How to Effectively Communicate During Late-Stage Dementia
The World Health Organisation describes the last stage of the dementia disease process saying, “the late stage of dementia is one of near-total (inter)dependence and inactivity. Memory disturbances are serious, and the physical signs and symptoms become more obvious.” Ageing in place requires specialised in home care at this stage.
Communication sees drastic changes near the end of the dementia journey. We learn that words are not necessary for communication and have to develop other ways of connecting. Communication is still possible through the entire journey with dementia.
People with dementia are diagnosed based on changes in their cognition or thinking. In psychology, there are six domains of thinking measured. If there are changes in more than two, a dementia diagnosis is given. Once a person is determined to meet the criteria for dementia the type of dementia will be identified, such as Alzheimer’s or vascular dementia.
How Dementia Changes Language
When providing care for the elderly with Dementia, we can see their language changes in three ways – expressive, receptive and grammar and syntax. These three ways do not change at the same rate for everyone. This means that someone who stops talking(expressive) may be able to understand(receptive) or vice versa.
Why Do People with Dementia Stop Talking?
The exact neurological reason people living with dementia stop talking will be different for each person. For some people, the part of the brain that controls speech may be damaged from vascular events. For others, the plaques and tangles associated with Alzheimer’s disease may disrupt communication. Because there is no cure for dementia, the ‘why’ for practical purposes does not really matter.
What matters to those providing in home and aged care services to those with dementia is understanding that changes in language are common with dementia. It does not mean there is no way for communication to happen.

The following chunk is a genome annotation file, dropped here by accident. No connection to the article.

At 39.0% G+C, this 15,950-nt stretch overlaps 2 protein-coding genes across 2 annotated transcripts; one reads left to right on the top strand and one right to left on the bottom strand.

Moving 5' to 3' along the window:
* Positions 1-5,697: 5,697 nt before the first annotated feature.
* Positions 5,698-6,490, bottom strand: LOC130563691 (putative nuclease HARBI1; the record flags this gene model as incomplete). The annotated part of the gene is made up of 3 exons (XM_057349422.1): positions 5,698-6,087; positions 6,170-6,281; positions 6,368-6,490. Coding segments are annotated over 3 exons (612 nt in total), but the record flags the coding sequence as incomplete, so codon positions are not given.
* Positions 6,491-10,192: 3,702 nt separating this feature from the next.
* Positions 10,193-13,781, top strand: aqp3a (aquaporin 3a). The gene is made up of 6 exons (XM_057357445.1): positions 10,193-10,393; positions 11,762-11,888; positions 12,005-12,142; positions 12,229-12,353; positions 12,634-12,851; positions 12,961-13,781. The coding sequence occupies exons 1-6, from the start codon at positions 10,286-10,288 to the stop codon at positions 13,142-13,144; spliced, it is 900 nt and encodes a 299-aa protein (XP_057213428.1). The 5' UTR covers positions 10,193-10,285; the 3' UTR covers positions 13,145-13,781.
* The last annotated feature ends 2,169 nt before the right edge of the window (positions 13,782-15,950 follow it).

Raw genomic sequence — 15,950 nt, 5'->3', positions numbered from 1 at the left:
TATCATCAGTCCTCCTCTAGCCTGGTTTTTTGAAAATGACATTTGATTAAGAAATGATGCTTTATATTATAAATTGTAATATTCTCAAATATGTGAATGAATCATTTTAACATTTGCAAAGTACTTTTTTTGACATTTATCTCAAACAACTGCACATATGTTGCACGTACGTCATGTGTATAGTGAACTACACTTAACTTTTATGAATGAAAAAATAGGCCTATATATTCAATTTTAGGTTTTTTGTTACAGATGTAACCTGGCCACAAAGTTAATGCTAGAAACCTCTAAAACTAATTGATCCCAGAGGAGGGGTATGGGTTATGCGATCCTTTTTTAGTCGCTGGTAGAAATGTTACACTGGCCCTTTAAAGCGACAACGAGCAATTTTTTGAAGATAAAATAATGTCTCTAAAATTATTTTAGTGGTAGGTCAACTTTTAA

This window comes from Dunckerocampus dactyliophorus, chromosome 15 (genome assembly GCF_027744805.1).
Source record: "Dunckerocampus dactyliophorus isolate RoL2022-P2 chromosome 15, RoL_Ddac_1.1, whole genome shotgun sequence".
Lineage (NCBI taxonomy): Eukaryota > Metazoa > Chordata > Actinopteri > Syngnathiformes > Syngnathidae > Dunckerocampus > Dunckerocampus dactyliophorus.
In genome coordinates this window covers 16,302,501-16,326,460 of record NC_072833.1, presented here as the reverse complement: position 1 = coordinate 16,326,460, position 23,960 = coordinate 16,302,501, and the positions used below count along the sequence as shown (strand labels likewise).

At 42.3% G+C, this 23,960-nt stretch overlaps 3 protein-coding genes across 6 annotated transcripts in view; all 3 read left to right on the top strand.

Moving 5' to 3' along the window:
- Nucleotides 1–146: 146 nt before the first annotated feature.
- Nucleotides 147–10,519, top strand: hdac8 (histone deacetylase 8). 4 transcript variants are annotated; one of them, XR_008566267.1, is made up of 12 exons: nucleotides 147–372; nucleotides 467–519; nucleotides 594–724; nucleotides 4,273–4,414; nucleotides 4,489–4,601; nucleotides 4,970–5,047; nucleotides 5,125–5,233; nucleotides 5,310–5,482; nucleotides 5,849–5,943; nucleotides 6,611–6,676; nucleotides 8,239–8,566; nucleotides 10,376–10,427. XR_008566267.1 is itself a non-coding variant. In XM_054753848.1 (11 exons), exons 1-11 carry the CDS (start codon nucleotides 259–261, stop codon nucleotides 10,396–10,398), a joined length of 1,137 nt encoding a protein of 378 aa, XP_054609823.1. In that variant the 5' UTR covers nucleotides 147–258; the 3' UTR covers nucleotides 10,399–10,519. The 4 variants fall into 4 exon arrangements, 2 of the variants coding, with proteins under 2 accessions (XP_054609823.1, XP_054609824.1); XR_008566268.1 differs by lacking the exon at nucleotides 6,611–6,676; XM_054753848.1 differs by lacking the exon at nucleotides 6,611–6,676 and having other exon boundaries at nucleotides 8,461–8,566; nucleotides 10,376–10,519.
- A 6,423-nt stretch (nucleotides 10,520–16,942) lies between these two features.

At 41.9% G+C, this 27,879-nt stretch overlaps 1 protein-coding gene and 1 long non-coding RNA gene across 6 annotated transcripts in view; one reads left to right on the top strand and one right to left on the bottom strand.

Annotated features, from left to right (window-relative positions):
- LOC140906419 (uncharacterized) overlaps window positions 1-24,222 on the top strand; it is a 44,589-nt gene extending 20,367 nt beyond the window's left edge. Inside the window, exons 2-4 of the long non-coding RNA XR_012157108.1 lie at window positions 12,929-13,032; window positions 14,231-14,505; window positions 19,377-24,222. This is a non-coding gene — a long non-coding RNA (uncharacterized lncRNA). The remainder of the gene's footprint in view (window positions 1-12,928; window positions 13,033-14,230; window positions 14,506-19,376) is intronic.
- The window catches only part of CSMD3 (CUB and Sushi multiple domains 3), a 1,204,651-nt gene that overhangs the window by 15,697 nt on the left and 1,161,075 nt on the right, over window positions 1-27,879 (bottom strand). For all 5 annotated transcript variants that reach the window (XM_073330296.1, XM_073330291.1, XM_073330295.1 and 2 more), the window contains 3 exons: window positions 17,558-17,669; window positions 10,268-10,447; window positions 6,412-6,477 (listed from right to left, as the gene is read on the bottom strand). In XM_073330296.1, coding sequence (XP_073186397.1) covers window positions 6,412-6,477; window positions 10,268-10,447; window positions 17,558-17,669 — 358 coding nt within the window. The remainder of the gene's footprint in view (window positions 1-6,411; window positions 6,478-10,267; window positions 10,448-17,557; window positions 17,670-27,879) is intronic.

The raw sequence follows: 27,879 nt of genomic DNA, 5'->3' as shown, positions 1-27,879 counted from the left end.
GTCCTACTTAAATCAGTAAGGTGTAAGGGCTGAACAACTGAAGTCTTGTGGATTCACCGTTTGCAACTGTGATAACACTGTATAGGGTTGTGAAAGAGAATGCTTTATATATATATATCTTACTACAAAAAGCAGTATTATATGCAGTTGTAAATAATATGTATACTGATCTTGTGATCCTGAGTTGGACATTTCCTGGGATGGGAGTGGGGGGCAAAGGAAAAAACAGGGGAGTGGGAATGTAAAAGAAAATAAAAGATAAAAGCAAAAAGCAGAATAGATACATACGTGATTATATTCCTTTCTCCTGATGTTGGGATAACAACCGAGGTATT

How to Communicate in the Late Stages of Dementia
Someone who has stopped speaking or has altered speech does not stop communicating. It is possible to communicate beyond language.
Process vs. Content
Anytime we communicate with each other there are two main elements to the communication, the content and the process.
The content is what we say, the verbal message. The process is how we say it, the nonverbal message. Oftentimes, the process carries even more meaning than the content.
We have all had that experience when communicating via text message where the true meaning of what we were trying to say was misunderstood. The content came through, but the process was lost. In the language changes associated with dementia (both expressive and receptive) oftentimes the content is what changes. For example, someone says ‘shoe’ when they mean ‘boat’. The process stays the same.
There have been cases noted where a person with late stage dementia has only had access to one word, in one example of someone receiving home care assistance, it was ‘thingy’. Entire sentences would be spoken made up of only that one word. Amazingly, they could still be understood if their carers and aged care providers did not get caught up in trying to translate each ‘thingy,’ but simply went with it. Communication came through the process and meaning was gained via: